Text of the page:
Like I said, this was zero to 60 and basically a wrap in less than 24-hours, so pat-on-back.
We let Julia pick the wall color; she opted for greens, and I delivered dozens of greens that 1) I knew she would like, 2) I knew we could tolerate, and 3) would go well with all of our existing furnishings. The verdict? Verdant from the Sherwin Williams palette, perfecto! A total family paint night, done right.
It took two coats (in 1.5 gallons of paint), but looks great, already a wonderful transformation.
You can tell here that we didn’t close off the space completely… there’s no real need for a door, but we did hang a really long curtain rod that I had bought in 2009 and always intended to use in my old house. For now, I put our old West Elm shower curtain on it (truly another opportunity to use everything we no longer had a use for – our shower here has a door, so no curtain necessary).
We cleared out the room for a week, during which time we cleaned and painted the cement floors as another way to make the room feel a little more finished. Of course, now it looks so nice that we totally want to spend $300 to paint the rest of the floor in the basement.
It’s basic porch paint, tinted to Rich Brown as shown in this Behr brochure, and it also required two gallons, two coats. I’m totally going to make you wait for the final reveal though – hopefully I’ll get around to some finishing details this weekend that help with organizing the space. Ready for it?
The year of finishing what we started was pretty accomplished, now that I look around the place. In late January 2015, amidst an awesome hibernation, I made a list of things I wanted to get done to make our home feel more finished. Some things were easy (install a new doorbell), others were either expensive (i.e. new $5,000 electrical system), or time intensive and hard to get motivated for (cleaning, scraping, reglazing and painting all of the exterior windows… ZZZ), but the lists I made at the beginning of the year were helpful in that it set expectations and modest goals, and it worked. We got a lot of stuff done, even if the days and weeks spent refinishing all of the windows don’t leave me much to show for it.
What else did we cross off the list?
Honestly, that photo doesn’t mean anything unless you remember what it looked like when we moved in, and turns out that I didn’t have many reasons to photograph “before” shots of an impassible wooded area. In the next photo, the wooden fence and the tree 10-ft. to the right of Pete are the distinguishing points of reference, from the first time we pruned branches:
What’s on the list for this year?
Happy New Year, friends! I suspect that my Mom’s going to be most excited to see the newly installed new doorbell chimes in our home, and the rest of you might bug out over the fact that I got rid of something that was truly original and authentic to our 1950’s abode… hear me out.
Those old NuTone door chimes? Beautiful things, but broken in numerous ways. The clock on the face wasn’t working when we bought the house, and these days only two of the chimes sounded off. And the dog went manic anytime his tail thwapped the metal, but that was always good for a laugh as long as it didn’t happen while a kid was napping, or in the middle of the night.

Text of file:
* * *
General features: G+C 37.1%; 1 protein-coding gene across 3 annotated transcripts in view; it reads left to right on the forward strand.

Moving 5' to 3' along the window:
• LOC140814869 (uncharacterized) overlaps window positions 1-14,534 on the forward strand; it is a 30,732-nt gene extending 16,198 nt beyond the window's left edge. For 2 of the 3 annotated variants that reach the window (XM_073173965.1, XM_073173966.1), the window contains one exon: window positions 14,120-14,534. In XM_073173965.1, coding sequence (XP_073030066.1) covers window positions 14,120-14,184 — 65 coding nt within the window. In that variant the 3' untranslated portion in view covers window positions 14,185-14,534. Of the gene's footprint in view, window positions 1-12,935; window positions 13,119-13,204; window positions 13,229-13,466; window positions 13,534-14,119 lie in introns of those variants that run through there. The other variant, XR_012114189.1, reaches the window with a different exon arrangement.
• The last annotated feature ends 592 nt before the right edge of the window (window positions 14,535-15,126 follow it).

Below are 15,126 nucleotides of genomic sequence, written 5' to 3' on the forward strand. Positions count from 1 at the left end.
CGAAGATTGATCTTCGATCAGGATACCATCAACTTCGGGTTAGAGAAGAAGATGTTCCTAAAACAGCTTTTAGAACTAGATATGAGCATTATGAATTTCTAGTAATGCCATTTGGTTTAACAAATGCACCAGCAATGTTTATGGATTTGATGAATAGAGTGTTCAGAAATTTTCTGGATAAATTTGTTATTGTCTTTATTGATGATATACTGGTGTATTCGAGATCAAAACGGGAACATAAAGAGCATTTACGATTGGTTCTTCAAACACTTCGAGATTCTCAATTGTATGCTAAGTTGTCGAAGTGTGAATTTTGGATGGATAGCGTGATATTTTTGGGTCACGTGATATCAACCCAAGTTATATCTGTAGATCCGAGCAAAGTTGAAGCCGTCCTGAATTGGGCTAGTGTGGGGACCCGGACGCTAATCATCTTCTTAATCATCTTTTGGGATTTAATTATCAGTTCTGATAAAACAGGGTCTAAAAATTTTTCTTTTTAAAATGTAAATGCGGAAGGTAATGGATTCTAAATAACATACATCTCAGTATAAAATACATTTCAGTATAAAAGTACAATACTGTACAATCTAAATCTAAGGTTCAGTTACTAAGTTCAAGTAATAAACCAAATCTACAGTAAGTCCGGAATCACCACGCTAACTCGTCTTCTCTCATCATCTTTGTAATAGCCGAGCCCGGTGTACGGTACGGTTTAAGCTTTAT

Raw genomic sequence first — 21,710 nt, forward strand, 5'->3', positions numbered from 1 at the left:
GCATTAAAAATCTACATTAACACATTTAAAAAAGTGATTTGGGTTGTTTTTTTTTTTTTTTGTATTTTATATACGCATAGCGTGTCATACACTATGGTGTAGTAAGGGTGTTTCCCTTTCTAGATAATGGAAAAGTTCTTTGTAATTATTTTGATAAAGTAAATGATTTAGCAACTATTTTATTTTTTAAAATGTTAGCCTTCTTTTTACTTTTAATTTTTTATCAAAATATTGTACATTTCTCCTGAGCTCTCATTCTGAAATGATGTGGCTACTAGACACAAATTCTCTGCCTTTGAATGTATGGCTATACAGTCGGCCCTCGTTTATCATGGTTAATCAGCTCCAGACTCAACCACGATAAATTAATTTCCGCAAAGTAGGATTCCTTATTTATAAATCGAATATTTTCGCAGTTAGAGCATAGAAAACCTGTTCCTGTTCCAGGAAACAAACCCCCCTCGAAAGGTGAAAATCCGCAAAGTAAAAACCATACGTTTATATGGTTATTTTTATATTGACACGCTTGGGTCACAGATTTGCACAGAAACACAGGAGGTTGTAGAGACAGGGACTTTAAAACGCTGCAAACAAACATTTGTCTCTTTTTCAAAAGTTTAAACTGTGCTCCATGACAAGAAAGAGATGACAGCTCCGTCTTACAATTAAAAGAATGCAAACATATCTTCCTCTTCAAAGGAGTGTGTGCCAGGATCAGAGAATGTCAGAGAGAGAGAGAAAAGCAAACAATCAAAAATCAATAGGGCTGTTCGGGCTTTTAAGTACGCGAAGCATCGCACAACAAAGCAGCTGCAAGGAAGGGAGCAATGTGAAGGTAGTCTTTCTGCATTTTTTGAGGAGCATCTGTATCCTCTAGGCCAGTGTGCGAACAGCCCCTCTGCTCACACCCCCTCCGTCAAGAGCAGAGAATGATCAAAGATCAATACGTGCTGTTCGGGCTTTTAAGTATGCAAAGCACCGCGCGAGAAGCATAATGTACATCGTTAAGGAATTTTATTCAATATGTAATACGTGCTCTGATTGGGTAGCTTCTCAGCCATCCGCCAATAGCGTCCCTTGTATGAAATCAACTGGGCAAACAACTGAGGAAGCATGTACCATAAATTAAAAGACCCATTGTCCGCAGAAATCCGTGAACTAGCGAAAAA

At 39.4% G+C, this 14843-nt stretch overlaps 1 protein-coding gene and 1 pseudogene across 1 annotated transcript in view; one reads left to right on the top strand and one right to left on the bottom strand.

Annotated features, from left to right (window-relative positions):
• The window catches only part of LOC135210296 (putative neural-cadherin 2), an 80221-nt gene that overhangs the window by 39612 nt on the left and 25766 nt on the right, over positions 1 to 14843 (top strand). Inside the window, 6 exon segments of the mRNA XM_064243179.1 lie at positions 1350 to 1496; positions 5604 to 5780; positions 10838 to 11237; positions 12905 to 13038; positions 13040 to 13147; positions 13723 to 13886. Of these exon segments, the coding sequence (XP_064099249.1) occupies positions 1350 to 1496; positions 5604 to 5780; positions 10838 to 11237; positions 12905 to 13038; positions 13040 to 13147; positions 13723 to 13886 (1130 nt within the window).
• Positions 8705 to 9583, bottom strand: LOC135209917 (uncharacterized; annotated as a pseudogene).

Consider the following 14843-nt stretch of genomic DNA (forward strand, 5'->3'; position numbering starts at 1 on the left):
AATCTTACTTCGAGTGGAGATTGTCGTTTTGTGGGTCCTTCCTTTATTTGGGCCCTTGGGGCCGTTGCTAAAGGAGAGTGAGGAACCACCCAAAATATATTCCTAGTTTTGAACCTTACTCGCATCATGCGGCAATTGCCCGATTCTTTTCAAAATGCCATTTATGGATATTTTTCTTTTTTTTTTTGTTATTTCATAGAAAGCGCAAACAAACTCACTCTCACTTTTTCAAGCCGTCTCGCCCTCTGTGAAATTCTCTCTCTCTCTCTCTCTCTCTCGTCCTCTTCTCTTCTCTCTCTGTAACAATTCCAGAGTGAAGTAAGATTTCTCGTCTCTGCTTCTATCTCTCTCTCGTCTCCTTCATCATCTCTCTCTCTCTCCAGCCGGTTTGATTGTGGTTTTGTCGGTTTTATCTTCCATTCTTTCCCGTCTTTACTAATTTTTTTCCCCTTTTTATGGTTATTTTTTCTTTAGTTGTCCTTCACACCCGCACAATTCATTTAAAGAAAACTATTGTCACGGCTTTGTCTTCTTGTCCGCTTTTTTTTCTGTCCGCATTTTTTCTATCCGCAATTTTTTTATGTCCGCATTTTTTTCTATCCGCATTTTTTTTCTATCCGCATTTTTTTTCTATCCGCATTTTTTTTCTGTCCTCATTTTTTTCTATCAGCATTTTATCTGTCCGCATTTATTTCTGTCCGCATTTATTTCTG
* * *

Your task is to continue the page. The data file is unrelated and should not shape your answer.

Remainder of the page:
Time for an update.
I turned to Rejuvenation for a new doorbell during the spring (the mid-century chime doorbell button), and noticed at that time that they had some nice chime options too.
The button, that never actually got installed because notice how much wider the hardware is compared to my old doorbell above? There wasn’t enough space between the standard bell hole and the storm door trim to accommodate, so I resorted to a basic white faceplate, and all’s well. After that experience I actually expected replacing the door chimes to be more troublesome, but they ended up being a piece of cake.
I started by taking a few photos of the existing unit, mostly to understand how it was wired in case I needed to reinstall, or needed to help future buyers understand how to install it.
From there, I unscrewed it from the wall, and sized the new door chime (the atomic age doorbell chime in brushed nickel) against the footprint of the old product. I love knowing that the hallway was once a shade of my all-time favorite green color. The new box was a bit narrower, so I knew I would have to do a bit of wall patching and painting to update before installing.
Once the paint dried, I positioned and leveled the new door chime, marking where wall anchors would have to be placed to secure the unit.
I wired the product, tested to make sure that it worked on both the front and back door (first try, high-five), and then secured it to the wall.
The faceplate to the new door chime attached separately, and my only complaint with this is that the set screws were positioned so close to the wall that it was almost impossible to get a screwdriver flush enough to the wall without damaging the paint with the rotating handle.
We love it. The entrance to the hallway feels wider and lighter, while it still feels appropriate for our home. Most places I’ve lived have only had plastic, less attractive chimes, so here’s a friendly reminder than you can update them with ease!